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Royalty and Jane Austen?

This year is the 200th anniversary of the death of Jane Austen, the great English novelist whose works have been published to worldwide acclaim and continue to be enjoyed as plays, films, performances and of course, through the books themselves. The event will be especially commemorated in Hampshire – the rural county that Jane knew and loved – and in Bath. The anniversary is being marked with exhibitions, talks, walks and workshops and celebrated through costume, food and music – some of these events will no doubt be as part of the Jane Austen Annual Festival in Bath in September, whose special 2017 programme is still awaiting release.

Events will mainly be taking place at Winchester, because it was here that Jane Austen died aged 41, in rented lodgings close to the cathedral. Jane had come to Winchester from her Hampshire cottage at Chawton, accompanied by her beloved sister Cassandra, to seek medical help because of her failing health. Jane had already begun to become ill in 1816, yet still, she continued to write, beginning her new novel The Brothers later published as Sanditon, in January 1817 which – poignantly – was to remain unfinished.

Jane was buried at Winchester Cathedral, and her original tombstone makes no express reference to the fact that she wrote. It is important to remember that the works published by Jane in her lifetime appeared anonymously, something which the tombstone inscription continues to support. However, it is notable that the third memorial in Winchester Cathedral – a stained glass window erected in her memory in 1900 – was paid for by public subscription, something which alone speaks for how her literary recognition had grown since her death.

Watercolour painting of Jane Austen by Cassandra Austen (1773-1845) [Public domain], via Wikimedia Commons

That Jane’s works were enjoyed in her lifetime however, meant that readers admired the unidentified writing of “the author of Sense and Sensibility” – as she appeared listed in the three volumes of “Pride and Prejudice,” printed by the London publishers Egerton in 1813  – 1811’s Sense and Sensibility listing the work as simply being written “By a Lady.” She was not without her royal readers, either. Queen Victoria – born two years after Jane Austen’s death in 1819 – particularly enjoyed Pride and Prejudice, and we also know that she read Northanger Abbey. With the publication of Emma, the Prince Regent, later King George IV – who admired Jane Austen’s work – received his own copy, sent to him by the publisher John Murray.

The Prince Regent’s librarian, James Stanier Clarke, had invited Jane to view the Library at the Prince’s lavish mansion residence of Carlton House, which she did on 13 November 1815. It seems to have been hinted as part of this visit that the Prince Regent wished her new book, Emma to be personally dedicated to him, something which – despite being personally unsympathetic to the Prince Regent – Jane could hardly ignore and which was more or less, after all, a royal command by way of a request, she being “at liberty to dedicate any future work to the Prince.” The Prince Regent duly received his three-volume copy, and the one that was sent to him is today held in The Royal Collection. Jane dedicated the work to the Prince Regent by his permission and respectfully signed it as “THE AUTHOR.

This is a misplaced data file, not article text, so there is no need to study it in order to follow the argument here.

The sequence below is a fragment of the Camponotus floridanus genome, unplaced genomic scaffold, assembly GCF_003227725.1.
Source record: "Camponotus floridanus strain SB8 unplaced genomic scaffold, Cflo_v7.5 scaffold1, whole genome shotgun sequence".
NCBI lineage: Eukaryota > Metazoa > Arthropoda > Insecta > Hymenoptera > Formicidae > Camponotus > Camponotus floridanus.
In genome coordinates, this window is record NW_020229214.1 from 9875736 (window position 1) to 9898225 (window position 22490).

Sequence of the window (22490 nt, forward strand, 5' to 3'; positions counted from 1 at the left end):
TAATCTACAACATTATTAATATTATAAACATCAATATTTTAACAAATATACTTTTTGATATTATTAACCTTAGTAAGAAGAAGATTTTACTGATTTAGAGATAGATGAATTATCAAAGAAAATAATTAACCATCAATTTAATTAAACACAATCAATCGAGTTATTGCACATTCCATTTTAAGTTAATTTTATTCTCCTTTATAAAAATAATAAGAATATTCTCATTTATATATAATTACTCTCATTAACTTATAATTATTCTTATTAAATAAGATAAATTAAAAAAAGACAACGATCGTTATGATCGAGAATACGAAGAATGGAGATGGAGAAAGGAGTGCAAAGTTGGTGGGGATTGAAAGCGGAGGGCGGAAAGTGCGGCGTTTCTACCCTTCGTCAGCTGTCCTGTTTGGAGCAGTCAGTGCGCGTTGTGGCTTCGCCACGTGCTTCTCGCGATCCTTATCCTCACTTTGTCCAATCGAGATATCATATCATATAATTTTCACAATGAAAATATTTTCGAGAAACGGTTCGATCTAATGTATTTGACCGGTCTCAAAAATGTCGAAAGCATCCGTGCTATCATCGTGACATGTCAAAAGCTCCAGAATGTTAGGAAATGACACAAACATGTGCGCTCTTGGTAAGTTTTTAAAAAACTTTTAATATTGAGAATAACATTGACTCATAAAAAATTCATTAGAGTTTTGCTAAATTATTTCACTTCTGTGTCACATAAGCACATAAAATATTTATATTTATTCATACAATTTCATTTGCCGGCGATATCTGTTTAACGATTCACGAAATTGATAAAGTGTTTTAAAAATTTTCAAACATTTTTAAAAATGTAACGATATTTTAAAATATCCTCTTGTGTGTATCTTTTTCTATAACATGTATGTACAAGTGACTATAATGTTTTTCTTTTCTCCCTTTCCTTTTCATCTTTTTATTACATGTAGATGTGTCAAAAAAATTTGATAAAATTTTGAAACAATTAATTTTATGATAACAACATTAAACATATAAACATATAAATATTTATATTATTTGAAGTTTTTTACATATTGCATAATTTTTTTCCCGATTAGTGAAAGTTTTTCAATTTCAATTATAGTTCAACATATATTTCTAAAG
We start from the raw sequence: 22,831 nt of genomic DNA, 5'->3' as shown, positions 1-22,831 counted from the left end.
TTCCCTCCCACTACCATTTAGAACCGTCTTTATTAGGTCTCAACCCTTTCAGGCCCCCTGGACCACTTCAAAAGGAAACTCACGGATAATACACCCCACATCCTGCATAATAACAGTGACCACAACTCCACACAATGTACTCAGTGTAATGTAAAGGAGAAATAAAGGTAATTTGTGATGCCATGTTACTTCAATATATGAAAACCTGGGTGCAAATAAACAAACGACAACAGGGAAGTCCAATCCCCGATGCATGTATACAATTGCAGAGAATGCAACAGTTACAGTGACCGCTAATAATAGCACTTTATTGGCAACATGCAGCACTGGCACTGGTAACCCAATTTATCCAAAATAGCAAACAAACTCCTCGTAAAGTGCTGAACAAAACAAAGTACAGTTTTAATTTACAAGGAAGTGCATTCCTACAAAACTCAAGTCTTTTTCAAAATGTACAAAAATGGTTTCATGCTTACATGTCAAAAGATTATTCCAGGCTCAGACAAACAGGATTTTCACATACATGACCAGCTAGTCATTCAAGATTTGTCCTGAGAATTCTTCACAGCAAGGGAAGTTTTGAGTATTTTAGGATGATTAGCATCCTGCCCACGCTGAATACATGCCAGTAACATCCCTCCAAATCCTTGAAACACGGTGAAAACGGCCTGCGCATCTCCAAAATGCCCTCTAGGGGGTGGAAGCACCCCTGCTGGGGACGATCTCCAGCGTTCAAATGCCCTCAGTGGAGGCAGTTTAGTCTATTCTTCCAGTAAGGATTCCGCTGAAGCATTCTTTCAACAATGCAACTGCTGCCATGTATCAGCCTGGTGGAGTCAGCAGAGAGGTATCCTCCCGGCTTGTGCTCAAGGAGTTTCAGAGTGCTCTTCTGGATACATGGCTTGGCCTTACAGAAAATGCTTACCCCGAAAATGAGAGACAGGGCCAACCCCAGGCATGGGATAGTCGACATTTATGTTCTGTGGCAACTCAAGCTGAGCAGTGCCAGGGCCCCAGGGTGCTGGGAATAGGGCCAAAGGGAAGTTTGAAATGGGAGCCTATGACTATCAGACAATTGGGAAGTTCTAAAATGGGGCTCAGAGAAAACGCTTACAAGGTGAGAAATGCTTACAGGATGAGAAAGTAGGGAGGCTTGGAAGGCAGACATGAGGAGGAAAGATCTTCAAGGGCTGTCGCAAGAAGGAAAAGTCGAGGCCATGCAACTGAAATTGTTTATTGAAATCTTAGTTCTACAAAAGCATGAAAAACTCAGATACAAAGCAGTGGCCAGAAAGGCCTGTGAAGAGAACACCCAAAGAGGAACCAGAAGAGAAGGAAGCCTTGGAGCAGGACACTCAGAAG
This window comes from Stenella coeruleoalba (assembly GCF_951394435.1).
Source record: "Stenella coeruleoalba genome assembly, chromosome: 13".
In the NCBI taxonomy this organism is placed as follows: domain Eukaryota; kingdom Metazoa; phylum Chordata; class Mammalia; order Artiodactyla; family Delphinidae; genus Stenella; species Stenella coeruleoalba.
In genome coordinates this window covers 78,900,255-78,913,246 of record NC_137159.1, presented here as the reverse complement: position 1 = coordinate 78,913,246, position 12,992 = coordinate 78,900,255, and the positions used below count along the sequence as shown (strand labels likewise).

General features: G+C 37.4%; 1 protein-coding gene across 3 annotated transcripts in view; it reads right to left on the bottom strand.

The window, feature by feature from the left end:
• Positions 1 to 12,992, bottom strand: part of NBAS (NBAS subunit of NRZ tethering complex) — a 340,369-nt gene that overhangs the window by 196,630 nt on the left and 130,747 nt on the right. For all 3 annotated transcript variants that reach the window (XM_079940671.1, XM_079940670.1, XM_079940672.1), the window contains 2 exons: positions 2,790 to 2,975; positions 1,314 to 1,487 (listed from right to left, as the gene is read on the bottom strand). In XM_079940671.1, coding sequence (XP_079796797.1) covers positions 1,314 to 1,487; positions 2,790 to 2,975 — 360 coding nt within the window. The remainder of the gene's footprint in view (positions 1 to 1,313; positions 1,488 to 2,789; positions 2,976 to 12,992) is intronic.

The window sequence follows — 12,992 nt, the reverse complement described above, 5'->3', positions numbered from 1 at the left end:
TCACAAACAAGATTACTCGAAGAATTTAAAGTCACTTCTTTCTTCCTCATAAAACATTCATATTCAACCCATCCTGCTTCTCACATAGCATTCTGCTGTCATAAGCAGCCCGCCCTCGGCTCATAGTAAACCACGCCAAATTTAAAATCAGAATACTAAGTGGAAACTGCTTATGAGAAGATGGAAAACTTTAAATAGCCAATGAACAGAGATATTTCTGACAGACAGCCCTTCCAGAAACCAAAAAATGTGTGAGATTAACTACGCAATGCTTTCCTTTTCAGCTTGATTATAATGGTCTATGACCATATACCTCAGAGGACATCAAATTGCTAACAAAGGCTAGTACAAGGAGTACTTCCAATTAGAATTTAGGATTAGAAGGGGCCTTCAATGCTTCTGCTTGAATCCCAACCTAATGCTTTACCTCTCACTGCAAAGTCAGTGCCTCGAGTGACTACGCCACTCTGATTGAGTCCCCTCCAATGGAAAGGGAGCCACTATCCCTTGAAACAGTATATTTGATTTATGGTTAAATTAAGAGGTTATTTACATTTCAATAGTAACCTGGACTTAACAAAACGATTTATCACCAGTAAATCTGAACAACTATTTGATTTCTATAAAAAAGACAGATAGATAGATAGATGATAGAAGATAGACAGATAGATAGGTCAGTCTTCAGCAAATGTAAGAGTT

Various editions of Jane’s works are today kept in The Royal Collection, including a set of her novels and an edited collection of her letters to her sister Cassandra. Poignantly perhaps, there is also among these books, a four-volume set of Northanger Abbey and Persuasion. These two novels were published only after Jane’s death.

George V and Queen Mary visited Winchester Cathedral on St Swithun’s Day in 1912, for a thanksgiving service; Jane Austen wrote her a poem from her sickbed for St Swithun’s Day in 1817, just three days before she died. George VI and Queen Elizabeth visited Winchester in 1939 and were presented with the keys to the city at the Guildhall; they returned in 1945. Queen Elizabeth II visited Winchester in 1955 for the 800th anniversary of the city’s charter. The Queen was welcomed in Winchester College’s quadrangle by the boys of the college and escorted by the School Master. There followed a traditional greeting in Latin, after which The Queen presented medals to outstanding pupils of the school. The Queen said during her visit: “We must be careful that the new does not obscure the old, that in times of change, traditions which have been tested by long experience, should not be discarded.

The title page of the 1816 publication of Emma [Jane Austen [Public domain], via Wikimedia Commons]

Winchester College stands adjacent to the house on College Street where Jane Austen died in 1817. Last year, a celebration was held in Winchester’s Guildhall to mark the 90th birthday of The Queen – entitled “This Royal Throne; A Celebration to mark H.M The Queen’s 90th Birthday” – it was centred around words to describe the history of the Crown, through the words of English (and British) monarchs themselves but also, through the words of English writers to the present age – from William Shakespeare to William Makepeace Thackeray and from Horace Walpole to – Jane Austen.

 

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